Submitted: 03 Jun 2020
Revised: 15 Sep 2020
Accepted: 22 Sep 2020
First published online: 30 Dec 2020
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Int J Enteric Pathog. 2020;8(4):110-115.
doi: 10.34172/ijep.2020.24
  Abstract View: 338
  PDF Download: 296

Original Article

The Study of Antibacterial Properties of Anbarnasara Smoke on Multi-Drug Resistant Bacteria Isolated From Urinary Infection in Pregnant Women

Afsaneh Molamirzaei 1 ORCiD, Maryam Allahdadian 2 * ORCiD, Monir Doudi 1 ORCiD

1 Department of Microbiology, Falavarjan Branch, Islamic Azad University, Falavarjan, Isfahan, Iran
2 Department of Midwifery, School of Nursing and Midwifery, Falavarjan Branch,Islamic Azad University, Isfahan, Iran
*Corresponding Author: Department of Midwifery, School of Nursing and Midwifery, Falavarjan Branch,Islamic Azad University, Isfahan, Iran Tel:00989134046405 Email: Email:


Background: Using smoke from burning donkey dung has been popular in the treatment of many diseases in Iran.

Objective: This study aimed to investigating the antimicrobial properties of donkey dung smoke on multi-drug resistant (MDR) bacteria isolated from urinary infection.

Materials and Methods: First, 300 and 200 urine samples were collected from pregnant and non-pregnant women in Isfahan, Iran. Then in each group, 100 bacterial isolates including Escherichia coli, Klebsiella pneumonia, Proteus vulgaris, Staphylococcus epidermidis, Staphylococcus aureus, Pseudomonas aeruginosa, and Staphylococcus saprophyticus were isolated. Antibiotic resistant protocol was determined by antibiogram test. Donkey dung was sterilized, disintegrated, and heated. The smokes were concentrated in n-hexane solvent (65%) and were collected after evaporation of the solvent. Finally, the antibacterial activities of the concentrations of 0.25, 0.5 and 1 mg/mL of the smokes were detected using disk diffusion and macrodilution methods.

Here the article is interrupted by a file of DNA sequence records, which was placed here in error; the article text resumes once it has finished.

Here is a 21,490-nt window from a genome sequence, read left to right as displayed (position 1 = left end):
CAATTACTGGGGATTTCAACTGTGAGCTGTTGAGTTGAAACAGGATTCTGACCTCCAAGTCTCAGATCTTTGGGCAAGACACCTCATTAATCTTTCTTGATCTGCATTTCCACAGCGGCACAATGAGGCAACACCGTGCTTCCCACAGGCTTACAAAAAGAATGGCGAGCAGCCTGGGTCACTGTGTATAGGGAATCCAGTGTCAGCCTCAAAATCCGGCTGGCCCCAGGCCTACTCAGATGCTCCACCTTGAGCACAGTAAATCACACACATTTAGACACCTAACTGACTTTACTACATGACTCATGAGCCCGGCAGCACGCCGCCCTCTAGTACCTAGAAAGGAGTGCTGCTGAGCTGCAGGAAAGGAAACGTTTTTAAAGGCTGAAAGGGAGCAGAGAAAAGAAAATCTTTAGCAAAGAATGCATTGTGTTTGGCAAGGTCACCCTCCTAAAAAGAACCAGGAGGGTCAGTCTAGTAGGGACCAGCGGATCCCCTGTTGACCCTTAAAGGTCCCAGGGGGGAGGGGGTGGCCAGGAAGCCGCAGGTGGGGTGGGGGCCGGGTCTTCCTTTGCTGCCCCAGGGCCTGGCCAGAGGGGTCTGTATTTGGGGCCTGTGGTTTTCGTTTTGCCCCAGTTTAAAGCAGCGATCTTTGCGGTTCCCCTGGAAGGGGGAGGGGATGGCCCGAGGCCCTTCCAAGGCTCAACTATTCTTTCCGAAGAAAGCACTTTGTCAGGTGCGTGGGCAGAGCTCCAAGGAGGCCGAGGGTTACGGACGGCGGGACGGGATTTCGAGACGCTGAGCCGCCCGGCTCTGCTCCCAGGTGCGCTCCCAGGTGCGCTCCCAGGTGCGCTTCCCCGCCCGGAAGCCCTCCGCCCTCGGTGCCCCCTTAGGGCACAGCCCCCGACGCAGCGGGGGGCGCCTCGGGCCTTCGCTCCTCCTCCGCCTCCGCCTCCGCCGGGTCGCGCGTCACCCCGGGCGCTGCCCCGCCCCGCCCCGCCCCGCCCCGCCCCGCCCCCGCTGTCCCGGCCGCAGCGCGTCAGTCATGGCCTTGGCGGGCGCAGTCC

Results: The most abundant MDR isolates causing urinary infections in pregnant and non-pregnant women was Escherichia coli. The minimum inhibitory concentration (MIC) and minimum bactericidal concentration (MBC) of donkey dung smoke on MDR isolates from pregnant women were 0.25 mg/mL and 0.5 mg/mL, respectively. In the case of MDR isolates in non-pregnant women, the MIC of the smoke on Escherichia coli, Pseudomonas aeruginosa, and Staphylococcus aureus was 0.25 mg/mL, and the MBC on these isolates was 0.5 mg/mL.

Conclusion: The smokes from donkey dung investigated in the present study have suitable potentials for controlling the infections after In vivo analysis.

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